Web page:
Ireland

The Thomas Cook workers who occupied their shop for four days have now been released by the High Court having “purged their contempt”. But it’s going to take more than that to purge the contempt that many workers will feel for bosses who were prepared to use the law courts and, 80 heavy handed gards who turned up at 5am – when they thought there wouldn’t be an audience, to manhandle the 27 workers down to the courts. If ever anyone needed convincing of the way that the state apparatus acts in the interests of the bosses then this is a perfect example.

The AECI, one of the two employers organisations in the Registered Employment Agreement for the Electrical contracting industry has voted to reject the 4.95% settlement agreed in the Labour court recently.

After a week long strike that saw some 240 sites being picket by TEEU members the union has instructed the 10,500 strikers to return to work, following the decision of the Labour Court to recommend a 4.9% deal – to be paid in two installments; 2.5% in September and 2.4% in January. But, it would be a mistake to suggest that the dispute is over and done with.

The TEEU strike, that started Monday, might well represent a new sharp turn in the course of events. The 10,500 electricians punch well above their weight; they have industrial power beyond their numbers. They can stop constructions sites and factories nationwide. They deserve the full backing of the whole of the Irish labour movement.

The spending cuts recommended by An Bord Snip Nue will this time be extended to the unemployed and to child benefits. They reveal once more the class nature of the state and the FF/Green government. They will provoke a general reduction in living standards of workers. To reverse these attacks, unions must stop wasting precious time in useless negotiations with the government and start mobilising.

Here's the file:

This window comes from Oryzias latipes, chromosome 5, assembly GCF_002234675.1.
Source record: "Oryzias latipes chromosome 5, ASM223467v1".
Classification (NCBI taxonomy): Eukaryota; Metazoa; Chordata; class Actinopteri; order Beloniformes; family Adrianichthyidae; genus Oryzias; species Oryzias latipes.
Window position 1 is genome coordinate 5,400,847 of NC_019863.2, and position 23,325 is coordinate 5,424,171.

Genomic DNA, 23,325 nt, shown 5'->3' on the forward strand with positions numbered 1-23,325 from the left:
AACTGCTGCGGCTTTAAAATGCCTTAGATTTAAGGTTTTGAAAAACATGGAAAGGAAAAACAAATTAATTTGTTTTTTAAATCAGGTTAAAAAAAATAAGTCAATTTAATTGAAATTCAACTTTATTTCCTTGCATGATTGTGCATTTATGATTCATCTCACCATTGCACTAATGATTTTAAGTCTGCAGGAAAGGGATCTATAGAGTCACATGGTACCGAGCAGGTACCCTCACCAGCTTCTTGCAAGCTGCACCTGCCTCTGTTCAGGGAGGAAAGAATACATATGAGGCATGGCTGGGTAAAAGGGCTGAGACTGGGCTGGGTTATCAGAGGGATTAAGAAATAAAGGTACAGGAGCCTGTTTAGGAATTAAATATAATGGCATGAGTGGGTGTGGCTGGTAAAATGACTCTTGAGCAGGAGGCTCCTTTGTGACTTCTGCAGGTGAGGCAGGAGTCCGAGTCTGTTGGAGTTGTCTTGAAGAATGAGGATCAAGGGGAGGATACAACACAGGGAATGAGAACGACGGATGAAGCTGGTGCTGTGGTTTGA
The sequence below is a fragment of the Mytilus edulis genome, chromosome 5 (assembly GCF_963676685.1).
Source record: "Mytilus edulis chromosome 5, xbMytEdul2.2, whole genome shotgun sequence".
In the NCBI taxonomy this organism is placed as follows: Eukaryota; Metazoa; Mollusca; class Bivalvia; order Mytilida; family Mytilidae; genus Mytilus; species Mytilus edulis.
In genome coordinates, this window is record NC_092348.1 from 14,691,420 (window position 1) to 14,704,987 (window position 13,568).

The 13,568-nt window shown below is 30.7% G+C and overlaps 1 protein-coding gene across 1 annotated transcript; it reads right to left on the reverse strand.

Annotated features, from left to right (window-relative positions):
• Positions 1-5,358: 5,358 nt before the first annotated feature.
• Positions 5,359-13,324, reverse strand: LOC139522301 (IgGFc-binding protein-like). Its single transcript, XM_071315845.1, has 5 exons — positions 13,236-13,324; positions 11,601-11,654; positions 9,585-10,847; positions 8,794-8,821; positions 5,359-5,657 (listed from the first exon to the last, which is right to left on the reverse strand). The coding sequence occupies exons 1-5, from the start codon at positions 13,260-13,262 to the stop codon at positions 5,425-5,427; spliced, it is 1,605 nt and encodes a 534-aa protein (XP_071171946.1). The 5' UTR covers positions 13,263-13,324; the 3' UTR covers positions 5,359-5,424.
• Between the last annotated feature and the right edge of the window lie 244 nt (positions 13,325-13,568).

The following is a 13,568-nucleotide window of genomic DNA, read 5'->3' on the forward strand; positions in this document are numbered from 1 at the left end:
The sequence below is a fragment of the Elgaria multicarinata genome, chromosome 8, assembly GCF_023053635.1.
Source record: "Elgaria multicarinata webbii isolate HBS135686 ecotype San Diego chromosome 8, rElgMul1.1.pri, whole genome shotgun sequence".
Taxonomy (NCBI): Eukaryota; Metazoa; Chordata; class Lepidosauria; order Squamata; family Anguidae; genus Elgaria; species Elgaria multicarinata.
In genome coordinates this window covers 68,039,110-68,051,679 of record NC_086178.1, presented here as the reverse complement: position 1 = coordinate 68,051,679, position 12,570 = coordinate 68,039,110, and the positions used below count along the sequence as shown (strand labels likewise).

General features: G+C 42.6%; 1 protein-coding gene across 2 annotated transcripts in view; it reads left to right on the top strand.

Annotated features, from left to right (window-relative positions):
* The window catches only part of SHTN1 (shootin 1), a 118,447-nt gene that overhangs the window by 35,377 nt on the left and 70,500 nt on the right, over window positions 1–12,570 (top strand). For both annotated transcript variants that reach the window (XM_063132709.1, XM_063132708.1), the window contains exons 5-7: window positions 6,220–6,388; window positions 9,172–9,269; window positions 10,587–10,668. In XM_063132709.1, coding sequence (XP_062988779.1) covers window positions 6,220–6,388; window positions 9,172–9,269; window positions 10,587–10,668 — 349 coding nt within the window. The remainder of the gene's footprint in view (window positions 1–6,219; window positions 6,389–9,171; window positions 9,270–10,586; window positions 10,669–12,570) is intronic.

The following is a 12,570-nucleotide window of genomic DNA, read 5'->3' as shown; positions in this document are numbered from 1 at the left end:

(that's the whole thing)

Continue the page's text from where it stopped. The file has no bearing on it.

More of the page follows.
Irish civil servants face wholesale restructuring and even the closure of some departments. Public sector pay is also threatened. The An Bord Snip report, yet to be officially published, is a recipe for class conflict and the trade unions should act accordingly.

We share the revulsion of the hundreds of Belfast workers who demonstrated on the Lisburn Road against these racist attacks in Belgravia Avenue and Wellesley Avenue over the last week. We applaud the efforts of those workers who gathered together and offered their moral and practical support to the Roma people who were forced from their homes by the fascist thugs using the name of Combat 18 – the British fascist terror group.

The elections in Ireland revealed a historical opportunity for the left if the correct approach and ideas are adopted. In Dublin, in particular, there was a marked shift to the left. Now the workers will expect some real change from the left, which however is only possible by changing the right-wing reformist policies of the Labour Party, and building a united front of the left wherever possible.

If you hadn’t noticed, there is an election or rather a number of elections this week, what with the Euro Elections and the Council ones. Every lamp post, telegraph pole or slow moving animal has been festooned with posters for weeks. All of the hopefuls smile at you as you walk past, each photo carefully doctored so you can’t see the vampire fangs.